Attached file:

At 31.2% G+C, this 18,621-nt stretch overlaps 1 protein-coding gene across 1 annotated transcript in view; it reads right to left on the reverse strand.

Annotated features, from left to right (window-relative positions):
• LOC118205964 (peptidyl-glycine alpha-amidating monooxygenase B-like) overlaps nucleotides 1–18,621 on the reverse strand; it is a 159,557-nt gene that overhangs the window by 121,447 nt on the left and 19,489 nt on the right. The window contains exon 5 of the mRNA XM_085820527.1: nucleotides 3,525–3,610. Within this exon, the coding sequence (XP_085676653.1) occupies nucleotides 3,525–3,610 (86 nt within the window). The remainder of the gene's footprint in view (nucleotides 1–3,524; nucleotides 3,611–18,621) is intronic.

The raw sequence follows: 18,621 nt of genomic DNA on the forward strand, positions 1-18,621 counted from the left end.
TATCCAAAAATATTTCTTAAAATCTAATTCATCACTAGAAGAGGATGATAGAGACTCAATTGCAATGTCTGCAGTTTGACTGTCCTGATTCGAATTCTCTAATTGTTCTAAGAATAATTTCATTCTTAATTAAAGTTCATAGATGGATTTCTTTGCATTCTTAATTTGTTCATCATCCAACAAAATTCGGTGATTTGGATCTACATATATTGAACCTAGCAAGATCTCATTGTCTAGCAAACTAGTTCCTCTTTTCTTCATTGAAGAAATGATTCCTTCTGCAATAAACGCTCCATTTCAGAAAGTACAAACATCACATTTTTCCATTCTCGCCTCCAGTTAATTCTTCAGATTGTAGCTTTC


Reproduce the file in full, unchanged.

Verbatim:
At 31.2% G+C, this 18,621-nt stretch overlaps 1 protein-coding gene across 1 annotated transcript in view; it reads right to left on the reverse strand.

Annotated features, from left to right (window-relative positions):
• LOC118205964 (peptidyl-glycine alpha-amidating monooxygenase B-like) overlaps nucleotides 1–18,621 on the reverse strand; it is a 159,557-nt gene that overhangs the window by 121,447 nt on the left and 19,489 nt on the right. The window contains exon 5 of the mRNA XM_085820527.1: nucleotides 3,525–3,610. Within this exon, the coding sequence (XP_085676653.1) occupies nucleotides 3,525–3,610 (86 nt within the window). The remainder of the gene's footprint in view (nucleotides 1–3,524; nucleotides 3,611–18,621) is intronic.

The raw sequence follows: 18,621 nt of genomic DNA on the forward strand, positions 1-18,621 counted from the left end.
TATCCAAAAATATTTCTTAAAATCTAATTCATCACTAGAAGAGGATGATAGAGACTCAATTGCAATGTCTGCAGTTTGACTGTCCTGATTCGAATTCTCTAATTGTTCTAAGAATAATTTCATTCTTAATTAAAGTTCATAGATGGATTTCTTTGCATTCTTAATTTGTTCATCATCCAACAAAATTCGGTGATTTGGATCTACATATATTGAACCTAGCAAGATCTCATTGTCTAGCAAACTAGTTCCTCTTTTCTTCATTGAAGAAATGATTCCTTCTGCAATAAACGCTCCATTTCAGAAAGTACAAACATCACATTTTTCCATTCTCGCCTCCAGTTAATTCTTCAGATTGTAGCTTTC